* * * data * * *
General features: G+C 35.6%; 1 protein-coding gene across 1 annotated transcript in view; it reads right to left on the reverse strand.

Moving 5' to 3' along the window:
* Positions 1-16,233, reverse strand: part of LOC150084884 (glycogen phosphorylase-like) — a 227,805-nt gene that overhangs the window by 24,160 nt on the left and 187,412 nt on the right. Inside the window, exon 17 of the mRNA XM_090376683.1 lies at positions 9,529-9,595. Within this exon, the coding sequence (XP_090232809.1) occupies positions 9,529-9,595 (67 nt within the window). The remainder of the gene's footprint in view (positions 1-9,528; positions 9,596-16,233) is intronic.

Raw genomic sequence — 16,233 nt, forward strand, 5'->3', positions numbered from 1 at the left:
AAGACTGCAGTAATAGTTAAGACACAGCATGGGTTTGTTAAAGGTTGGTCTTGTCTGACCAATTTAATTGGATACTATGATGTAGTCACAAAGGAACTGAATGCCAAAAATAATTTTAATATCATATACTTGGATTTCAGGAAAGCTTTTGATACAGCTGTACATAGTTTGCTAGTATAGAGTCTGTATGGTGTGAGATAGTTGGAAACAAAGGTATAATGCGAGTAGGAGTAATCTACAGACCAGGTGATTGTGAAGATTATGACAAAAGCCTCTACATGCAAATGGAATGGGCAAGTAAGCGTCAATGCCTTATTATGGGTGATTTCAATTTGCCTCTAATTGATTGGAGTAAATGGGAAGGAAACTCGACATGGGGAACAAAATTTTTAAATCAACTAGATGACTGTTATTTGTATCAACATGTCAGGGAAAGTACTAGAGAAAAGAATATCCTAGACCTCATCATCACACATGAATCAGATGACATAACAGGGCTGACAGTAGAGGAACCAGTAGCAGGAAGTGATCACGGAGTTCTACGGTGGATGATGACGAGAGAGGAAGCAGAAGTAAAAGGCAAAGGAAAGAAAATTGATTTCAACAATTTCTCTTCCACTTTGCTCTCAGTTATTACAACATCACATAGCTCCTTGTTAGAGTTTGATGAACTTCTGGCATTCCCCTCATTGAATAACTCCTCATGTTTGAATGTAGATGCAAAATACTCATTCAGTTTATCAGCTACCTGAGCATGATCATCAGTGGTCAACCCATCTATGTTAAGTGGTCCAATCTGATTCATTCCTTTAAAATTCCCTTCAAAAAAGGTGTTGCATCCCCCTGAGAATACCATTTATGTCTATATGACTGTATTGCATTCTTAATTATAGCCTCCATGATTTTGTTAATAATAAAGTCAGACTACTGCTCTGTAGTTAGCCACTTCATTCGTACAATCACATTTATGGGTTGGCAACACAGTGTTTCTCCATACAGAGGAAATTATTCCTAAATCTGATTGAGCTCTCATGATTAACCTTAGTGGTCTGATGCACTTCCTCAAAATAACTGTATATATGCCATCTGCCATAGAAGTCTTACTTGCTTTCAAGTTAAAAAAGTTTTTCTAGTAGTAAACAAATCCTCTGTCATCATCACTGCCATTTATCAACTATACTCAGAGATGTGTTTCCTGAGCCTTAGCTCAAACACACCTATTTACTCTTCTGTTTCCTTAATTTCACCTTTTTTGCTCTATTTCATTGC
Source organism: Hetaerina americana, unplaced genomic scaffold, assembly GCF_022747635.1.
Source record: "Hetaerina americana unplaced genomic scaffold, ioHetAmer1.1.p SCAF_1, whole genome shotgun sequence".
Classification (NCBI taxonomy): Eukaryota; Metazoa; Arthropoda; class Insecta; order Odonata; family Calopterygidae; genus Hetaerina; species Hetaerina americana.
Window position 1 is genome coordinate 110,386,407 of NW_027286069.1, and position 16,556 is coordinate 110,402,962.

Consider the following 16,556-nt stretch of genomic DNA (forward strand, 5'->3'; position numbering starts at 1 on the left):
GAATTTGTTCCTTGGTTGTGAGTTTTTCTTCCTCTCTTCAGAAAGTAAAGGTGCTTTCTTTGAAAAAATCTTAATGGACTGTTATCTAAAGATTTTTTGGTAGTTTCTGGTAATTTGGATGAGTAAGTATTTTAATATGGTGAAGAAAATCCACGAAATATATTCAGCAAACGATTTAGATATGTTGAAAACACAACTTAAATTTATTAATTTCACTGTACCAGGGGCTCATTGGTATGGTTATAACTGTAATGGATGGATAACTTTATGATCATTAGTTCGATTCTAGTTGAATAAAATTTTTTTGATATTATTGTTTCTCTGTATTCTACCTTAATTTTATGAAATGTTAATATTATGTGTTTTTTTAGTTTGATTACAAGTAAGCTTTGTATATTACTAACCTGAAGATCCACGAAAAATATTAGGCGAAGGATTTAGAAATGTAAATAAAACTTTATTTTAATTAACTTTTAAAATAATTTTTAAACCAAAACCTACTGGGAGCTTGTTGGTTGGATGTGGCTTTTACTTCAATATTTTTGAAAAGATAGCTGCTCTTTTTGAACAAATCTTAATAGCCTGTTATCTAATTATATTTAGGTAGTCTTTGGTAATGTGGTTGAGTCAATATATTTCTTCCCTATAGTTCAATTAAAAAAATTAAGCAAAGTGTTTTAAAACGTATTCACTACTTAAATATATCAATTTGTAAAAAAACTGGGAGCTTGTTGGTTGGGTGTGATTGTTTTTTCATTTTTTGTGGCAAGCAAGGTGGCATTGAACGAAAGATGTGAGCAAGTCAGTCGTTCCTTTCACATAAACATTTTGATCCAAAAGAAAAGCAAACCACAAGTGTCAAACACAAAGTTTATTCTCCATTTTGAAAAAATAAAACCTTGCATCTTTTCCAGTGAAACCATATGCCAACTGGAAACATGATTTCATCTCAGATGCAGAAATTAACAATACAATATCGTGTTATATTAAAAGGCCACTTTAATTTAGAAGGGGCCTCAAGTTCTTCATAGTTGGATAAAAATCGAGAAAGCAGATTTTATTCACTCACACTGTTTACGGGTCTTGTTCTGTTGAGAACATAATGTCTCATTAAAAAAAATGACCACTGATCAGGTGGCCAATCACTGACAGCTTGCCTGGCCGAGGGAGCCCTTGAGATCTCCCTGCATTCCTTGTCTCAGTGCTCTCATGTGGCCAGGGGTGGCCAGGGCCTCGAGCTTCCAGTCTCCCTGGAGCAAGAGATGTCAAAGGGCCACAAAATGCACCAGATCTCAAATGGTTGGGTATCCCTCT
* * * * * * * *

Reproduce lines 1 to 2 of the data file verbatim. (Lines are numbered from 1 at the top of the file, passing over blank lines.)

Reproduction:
General features: G+C 35.6%; 1 protein-coding gene across 1 annotated transcript in view; it reads right to left on the reverse strand.

Moving 5' to 3' along the window: